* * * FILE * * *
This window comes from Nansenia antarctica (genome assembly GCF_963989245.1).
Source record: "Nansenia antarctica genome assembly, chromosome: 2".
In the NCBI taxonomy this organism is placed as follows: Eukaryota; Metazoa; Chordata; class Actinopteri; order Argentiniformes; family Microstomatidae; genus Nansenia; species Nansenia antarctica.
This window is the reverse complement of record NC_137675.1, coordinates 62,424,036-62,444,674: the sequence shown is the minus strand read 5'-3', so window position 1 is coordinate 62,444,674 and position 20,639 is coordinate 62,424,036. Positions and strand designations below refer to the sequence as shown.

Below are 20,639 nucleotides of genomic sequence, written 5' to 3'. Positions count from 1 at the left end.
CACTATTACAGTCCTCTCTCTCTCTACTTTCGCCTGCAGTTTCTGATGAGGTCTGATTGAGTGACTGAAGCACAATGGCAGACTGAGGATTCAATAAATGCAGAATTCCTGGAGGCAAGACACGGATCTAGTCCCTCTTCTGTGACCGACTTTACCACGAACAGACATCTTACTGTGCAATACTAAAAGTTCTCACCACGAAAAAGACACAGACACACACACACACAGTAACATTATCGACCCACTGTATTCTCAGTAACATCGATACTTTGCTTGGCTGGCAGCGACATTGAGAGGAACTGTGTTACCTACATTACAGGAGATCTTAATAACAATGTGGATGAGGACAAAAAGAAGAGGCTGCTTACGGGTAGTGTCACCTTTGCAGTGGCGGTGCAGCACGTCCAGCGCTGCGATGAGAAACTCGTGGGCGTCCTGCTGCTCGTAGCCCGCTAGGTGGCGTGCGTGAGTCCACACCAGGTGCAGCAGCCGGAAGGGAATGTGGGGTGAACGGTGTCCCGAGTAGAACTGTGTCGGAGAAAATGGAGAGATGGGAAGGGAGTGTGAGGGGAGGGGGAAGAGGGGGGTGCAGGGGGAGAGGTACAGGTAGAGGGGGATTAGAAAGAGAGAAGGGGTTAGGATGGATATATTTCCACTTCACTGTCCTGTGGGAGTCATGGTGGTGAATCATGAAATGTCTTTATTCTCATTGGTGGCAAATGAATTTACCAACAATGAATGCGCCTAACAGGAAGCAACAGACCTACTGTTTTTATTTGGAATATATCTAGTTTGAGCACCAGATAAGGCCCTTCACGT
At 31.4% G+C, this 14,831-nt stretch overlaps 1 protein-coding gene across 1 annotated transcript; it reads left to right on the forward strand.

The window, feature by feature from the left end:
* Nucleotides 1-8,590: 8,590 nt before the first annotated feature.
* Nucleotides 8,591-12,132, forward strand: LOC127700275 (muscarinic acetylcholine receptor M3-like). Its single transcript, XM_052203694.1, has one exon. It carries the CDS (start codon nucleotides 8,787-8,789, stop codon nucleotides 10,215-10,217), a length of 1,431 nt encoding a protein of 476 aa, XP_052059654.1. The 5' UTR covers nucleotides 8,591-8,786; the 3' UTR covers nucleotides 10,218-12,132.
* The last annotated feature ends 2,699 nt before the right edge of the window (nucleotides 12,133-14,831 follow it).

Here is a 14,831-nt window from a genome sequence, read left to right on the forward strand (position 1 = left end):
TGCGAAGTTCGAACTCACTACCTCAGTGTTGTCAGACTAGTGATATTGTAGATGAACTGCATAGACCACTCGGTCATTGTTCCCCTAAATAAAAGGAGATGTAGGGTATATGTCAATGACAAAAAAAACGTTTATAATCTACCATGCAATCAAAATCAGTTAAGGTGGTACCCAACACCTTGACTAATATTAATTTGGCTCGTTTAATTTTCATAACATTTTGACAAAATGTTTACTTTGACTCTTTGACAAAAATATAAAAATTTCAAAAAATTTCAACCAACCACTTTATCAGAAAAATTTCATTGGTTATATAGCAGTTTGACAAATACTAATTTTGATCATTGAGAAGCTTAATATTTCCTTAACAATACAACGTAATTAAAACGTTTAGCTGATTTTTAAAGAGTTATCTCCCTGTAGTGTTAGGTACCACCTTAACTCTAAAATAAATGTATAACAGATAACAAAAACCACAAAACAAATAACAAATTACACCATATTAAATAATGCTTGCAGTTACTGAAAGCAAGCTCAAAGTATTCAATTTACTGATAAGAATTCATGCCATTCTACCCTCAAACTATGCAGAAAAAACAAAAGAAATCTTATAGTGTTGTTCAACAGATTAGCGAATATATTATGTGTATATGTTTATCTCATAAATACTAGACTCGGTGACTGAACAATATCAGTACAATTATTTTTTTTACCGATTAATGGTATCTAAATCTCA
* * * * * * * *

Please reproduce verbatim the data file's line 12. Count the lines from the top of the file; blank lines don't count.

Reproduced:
Here is a 14,831-nt window from a genome sequence, read left to right on the forward strand (position 1 = left end):